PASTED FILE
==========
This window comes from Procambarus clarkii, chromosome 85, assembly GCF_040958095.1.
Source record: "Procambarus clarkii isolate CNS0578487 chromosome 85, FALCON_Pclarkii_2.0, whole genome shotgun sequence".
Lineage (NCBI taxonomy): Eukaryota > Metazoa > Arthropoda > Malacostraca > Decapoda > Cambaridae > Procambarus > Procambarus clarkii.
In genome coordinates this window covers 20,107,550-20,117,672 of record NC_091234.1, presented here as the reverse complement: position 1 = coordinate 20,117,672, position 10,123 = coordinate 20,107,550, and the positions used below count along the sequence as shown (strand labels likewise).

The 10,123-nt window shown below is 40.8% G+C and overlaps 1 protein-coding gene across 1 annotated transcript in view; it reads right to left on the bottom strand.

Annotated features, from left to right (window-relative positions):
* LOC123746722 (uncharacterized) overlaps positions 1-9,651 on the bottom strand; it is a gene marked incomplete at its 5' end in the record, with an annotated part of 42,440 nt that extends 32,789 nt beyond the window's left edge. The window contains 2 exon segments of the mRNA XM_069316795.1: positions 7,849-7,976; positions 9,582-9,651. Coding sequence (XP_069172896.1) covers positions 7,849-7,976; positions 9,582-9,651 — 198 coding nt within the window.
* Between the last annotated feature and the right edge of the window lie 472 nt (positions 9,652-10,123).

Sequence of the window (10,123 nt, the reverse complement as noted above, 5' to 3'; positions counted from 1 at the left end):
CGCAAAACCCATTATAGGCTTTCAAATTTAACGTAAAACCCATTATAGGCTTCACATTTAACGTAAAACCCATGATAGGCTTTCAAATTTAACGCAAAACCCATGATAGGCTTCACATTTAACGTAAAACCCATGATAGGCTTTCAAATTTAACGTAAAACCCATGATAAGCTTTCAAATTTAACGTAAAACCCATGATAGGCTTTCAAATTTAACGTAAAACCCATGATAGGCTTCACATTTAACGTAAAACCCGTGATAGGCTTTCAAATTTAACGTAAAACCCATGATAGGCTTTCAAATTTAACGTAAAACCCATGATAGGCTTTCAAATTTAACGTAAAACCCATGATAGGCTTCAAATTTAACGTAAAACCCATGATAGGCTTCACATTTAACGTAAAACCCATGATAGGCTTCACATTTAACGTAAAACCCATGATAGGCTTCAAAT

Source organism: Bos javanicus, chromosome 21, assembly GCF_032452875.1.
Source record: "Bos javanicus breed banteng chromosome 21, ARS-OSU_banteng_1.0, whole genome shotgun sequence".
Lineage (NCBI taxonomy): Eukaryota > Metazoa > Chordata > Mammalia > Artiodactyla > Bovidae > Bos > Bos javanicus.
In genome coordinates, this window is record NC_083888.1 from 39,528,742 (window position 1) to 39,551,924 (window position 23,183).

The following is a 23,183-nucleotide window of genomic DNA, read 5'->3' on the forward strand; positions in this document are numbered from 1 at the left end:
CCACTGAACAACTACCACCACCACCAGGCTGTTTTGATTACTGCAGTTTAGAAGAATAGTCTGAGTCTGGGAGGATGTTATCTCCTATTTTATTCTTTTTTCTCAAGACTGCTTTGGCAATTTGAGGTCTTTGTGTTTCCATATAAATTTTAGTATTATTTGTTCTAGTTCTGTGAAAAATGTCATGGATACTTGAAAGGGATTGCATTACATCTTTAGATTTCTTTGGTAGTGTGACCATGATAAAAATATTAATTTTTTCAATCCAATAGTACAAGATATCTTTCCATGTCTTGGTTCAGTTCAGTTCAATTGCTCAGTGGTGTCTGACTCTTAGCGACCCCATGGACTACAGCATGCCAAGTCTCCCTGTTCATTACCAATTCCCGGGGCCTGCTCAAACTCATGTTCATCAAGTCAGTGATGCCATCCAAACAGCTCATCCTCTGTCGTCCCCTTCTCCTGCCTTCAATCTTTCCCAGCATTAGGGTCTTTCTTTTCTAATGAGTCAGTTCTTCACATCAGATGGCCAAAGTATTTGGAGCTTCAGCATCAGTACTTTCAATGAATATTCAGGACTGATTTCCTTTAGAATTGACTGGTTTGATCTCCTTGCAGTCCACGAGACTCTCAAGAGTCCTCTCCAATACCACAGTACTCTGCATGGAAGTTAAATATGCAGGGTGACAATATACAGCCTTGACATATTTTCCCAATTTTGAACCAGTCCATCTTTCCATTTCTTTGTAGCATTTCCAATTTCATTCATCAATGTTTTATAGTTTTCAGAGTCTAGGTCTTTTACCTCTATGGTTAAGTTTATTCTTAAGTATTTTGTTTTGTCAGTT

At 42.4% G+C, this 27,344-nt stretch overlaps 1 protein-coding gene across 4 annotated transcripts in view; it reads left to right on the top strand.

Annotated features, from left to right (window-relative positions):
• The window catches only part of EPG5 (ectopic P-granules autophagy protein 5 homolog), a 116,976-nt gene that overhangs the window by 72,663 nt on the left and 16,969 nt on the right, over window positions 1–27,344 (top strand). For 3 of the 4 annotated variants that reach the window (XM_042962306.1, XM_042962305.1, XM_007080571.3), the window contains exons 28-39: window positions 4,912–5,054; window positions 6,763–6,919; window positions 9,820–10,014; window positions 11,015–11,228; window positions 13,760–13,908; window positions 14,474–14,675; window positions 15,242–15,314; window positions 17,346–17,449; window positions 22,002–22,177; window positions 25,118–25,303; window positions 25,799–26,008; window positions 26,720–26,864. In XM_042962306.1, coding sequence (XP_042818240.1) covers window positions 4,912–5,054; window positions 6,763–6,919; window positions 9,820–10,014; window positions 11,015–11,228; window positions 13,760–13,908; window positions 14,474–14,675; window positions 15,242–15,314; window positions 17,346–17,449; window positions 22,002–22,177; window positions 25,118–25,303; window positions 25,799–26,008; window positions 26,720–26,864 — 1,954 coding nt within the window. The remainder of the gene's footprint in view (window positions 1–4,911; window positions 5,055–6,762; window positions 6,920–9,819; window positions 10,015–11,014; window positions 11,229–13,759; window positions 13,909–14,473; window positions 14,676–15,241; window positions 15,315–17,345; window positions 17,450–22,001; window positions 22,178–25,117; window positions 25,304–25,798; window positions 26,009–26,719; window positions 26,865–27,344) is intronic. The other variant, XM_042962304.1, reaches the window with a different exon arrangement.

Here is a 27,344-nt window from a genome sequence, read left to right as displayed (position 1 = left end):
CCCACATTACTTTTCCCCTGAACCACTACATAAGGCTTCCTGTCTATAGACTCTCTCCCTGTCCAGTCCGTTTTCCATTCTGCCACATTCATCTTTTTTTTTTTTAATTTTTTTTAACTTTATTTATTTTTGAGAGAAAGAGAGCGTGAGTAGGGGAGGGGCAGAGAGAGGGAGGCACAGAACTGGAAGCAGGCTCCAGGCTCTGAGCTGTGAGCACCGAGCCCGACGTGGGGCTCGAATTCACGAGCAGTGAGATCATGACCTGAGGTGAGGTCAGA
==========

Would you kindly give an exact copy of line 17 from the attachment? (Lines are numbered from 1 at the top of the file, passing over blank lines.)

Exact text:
At 42.4% G+C, this 27,344-nt stretch overlaps 1 protein-coding gene across 4 annotated transcripts in view; it reads left to right on the top strand.